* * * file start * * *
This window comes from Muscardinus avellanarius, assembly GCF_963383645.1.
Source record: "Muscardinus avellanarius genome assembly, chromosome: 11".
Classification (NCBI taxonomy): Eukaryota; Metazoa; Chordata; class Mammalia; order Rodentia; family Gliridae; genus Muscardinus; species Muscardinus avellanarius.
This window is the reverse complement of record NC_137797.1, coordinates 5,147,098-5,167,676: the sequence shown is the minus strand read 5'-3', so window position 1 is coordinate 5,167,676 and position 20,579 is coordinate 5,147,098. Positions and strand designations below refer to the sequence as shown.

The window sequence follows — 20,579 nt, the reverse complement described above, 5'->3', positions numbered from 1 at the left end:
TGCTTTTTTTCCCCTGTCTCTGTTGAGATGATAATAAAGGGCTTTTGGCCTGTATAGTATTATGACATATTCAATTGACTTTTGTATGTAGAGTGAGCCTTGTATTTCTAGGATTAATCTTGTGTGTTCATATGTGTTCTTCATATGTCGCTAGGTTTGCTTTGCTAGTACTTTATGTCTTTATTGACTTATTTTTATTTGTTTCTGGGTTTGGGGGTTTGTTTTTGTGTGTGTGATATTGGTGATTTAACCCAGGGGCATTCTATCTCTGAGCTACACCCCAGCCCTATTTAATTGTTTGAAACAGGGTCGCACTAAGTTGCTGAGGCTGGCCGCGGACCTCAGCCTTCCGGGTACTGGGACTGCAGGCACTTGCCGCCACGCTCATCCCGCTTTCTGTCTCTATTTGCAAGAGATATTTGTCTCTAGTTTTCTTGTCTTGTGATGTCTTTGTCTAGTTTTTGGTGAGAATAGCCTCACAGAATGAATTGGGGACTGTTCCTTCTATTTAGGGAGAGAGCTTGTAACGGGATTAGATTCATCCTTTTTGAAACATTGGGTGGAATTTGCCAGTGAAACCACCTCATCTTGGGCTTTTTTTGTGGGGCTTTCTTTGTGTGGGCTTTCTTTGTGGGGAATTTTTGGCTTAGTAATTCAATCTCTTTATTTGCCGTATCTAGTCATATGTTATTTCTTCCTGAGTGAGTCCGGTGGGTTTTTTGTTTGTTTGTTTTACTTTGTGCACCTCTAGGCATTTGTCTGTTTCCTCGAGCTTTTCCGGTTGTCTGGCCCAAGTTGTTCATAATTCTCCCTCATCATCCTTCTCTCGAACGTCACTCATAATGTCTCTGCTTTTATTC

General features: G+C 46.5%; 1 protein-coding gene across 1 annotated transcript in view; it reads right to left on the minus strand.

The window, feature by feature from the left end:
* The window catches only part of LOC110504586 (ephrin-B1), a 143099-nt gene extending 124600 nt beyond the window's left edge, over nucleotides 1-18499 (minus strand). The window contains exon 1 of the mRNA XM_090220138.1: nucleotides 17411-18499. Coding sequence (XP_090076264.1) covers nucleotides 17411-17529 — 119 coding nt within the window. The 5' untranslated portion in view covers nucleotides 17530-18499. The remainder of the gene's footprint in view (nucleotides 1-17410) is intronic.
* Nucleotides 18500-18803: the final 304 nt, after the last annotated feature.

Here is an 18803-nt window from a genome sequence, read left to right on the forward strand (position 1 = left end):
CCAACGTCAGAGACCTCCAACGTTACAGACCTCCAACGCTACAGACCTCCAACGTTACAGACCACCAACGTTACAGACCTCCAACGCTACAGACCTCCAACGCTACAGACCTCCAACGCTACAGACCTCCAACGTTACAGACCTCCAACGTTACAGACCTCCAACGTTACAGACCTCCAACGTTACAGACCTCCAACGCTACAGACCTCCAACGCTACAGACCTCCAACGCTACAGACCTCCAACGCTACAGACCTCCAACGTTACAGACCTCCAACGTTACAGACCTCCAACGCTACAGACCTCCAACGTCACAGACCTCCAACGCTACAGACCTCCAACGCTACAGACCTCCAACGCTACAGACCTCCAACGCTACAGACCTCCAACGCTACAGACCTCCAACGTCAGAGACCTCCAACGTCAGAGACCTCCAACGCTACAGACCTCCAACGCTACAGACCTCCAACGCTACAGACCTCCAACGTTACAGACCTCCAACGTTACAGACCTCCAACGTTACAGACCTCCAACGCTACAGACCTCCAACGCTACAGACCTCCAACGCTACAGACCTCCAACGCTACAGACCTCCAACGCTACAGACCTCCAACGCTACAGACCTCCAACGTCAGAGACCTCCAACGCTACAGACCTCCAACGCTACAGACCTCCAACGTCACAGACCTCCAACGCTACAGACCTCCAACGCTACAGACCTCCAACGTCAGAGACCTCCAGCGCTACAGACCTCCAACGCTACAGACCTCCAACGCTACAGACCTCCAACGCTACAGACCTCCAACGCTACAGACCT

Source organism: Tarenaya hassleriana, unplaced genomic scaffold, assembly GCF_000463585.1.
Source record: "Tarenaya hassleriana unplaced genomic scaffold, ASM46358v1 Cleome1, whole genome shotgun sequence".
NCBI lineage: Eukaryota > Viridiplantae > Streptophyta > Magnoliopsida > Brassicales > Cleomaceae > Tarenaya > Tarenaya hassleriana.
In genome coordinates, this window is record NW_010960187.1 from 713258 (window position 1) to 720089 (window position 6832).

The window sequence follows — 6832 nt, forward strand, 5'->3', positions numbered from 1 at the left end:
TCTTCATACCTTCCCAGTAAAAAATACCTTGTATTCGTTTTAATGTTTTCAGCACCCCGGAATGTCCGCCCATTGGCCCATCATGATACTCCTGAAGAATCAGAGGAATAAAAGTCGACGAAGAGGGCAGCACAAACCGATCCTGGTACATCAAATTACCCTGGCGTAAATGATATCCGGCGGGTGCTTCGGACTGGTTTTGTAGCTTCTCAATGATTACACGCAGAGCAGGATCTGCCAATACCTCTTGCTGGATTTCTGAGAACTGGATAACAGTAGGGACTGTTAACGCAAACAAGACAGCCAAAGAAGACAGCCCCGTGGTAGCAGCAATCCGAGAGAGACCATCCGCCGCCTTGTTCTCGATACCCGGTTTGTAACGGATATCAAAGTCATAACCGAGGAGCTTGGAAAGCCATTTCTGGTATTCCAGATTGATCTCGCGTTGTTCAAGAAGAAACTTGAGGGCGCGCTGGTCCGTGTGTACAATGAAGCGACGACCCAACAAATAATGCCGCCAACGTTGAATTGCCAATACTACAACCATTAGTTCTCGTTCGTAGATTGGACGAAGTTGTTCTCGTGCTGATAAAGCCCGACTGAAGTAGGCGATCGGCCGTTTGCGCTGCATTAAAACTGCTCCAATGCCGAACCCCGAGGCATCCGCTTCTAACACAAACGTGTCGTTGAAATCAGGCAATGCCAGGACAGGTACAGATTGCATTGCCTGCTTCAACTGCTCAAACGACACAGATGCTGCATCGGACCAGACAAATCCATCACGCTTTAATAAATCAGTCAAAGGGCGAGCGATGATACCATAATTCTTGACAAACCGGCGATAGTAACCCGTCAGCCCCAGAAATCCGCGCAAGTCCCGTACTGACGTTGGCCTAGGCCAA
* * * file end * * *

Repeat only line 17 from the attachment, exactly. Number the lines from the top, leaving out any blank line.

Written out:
The window sequence follows — 6832 nt, forward strand, 5'->3', positions numbered from 1 at the left end: